The first thing you should do after cosmetology school or even a bit before is sketch out your financial plan of action. Your success and financial security will require that you establish a solid learning foundation for your personal, professional and financial development. FIRST CHAIR asked President and Founder of Hairdresser Career Development Systems Jon Gonzales how a newly graduated salon professional can establish a solid start on his or her path to financial security.
STEP #1: Invest in yourself through continuing self-improvement and ongoing education. “The more you learn, the more you earn,” says Gonzales. “Tomorrow’s hairdresser will have to know more than how to cut and style hair if you want to gain that competitive edge.”
STEP #2: Find a salon that offers training and education—strive to learn from the best. “Keep in mind that beauty school is designed to protect the public health and safety of the consumer and prepare you to get a license,” Gonzales says. “It is not designed to give you all the skills you will need to stand above the crowd.”
STEP #3: Devise a spending plan. When you start your new career, that means paychecks! Don’t celebrate too fast, though—financial experts suggest handling your money wisely. Even though you may want to buy all new beauty supplies for your job, it’s best to hold off. Instead, make sense of where your money is going or needs to be going. Track your spending!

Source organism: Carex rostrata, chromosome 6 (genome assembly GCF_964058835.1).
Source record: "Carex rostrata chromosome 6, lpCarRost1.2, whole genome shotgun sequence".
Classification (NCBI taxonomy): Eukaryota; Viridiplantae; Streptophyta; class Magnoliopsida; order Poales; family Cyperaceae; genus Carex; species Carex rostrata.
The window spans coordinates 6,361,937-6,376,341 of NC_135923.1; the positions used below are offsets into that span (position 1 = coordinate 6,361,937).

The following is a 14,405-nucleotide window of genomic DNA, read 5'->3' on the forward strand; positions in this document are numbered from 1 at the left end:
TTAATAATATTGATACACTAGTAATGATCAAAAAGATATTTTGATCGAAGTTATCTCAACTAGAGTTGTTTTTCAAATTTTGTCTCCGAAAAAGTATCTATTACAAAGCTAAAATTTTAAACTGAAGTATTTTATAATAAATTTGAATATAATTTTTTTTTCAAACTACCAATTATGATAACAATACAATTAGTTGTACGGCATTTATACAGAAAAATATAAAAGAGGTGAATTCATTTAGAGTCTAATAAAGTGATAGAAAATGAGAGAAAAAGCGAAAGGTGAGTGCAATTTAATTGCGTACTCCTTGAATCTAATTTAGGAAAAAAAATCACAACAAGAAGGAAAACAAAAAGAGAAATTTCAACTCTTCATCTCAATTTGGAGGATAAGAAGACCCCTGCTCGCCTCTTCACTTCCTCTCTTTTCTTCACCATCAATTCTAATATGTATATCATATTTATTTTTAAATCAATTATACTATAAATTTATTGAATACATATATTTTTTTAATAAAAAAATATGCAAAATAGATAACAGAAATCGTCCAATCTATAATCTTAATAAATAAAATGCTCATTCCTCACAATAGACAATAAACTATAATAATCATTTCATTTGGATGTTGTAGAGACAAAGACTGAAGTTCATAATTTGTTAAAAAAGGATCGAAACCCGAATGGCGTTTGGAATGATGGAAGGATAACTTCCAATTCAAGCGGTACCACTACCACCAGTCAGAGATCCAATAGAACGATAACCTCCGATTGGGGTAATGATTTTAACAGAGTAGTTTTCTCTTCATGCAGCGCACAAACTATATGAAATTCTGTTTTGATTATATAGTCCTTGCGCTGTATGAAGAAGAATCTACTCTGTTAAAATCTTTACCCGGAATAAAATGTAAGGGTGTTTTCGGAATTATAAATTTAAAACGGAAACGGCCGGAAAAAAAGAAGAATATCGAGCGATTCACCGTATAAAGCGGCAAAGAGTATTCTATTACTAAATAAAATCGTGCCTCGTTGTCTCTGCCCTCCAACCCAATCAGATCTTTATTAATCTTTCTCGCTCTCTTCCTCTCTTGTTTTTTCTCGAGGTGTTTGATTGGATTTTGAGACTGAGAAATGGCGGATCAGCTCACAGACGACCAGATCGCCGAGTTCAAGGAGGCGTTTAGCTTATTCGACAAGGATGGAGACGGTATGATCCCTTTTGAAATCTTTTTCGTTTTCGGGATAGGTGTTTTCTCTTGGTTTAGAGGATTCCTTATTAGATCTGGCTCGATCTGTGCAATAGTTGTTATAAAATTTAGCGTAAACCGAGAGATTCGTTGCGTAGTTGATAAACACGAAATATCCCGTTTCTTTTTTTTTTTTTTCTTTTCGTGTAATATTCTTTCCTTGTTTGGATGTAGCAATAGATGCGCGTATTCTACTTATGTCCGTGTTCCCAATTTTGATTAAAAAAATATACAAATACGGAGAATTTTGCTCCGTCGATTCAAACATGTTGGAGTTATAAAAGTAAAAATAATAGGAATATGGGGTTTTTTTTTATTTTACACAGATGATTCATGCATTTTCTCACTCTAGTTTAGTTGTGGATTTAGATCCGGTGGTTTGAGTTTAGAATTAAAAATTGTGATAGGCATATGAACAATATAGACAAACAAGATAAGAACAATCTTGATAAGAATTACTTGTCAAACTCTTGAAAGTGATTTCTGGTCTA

STEP #4: Settle your student loans. According to a 2007 study by the College Board, in 2007 the average debt per borrower was $22,700, and typically loans are paid off in a range from 10-30 years depending on the loan amount. Figure out how much you can pay off based upon your monthly income. Then determine how much interest you can save by paying a little more.
STEP #5: Open up a simplified retirement or Roth IRA account. “As a hairdresser, one of the pitfalls you face is that you will often find salons that don’t provide you with medical insurance, paid vacation, pension plans or other benefits compared to other professions,” says Gonzales. “However, if you start saving for retirement at age 20 and contribute $5,000 a year to an IRA with an 8 percent average annual return, by age 65 you will have more than $1.93 million. If you wait until you’re 40 to start saving $5,000 per year, at the same rate, you’ll only end up with $356,000 when you are 65.” Gonzales says that it’s not necessarily how much you earn that determines financial security; it’s what you do with your money that counts.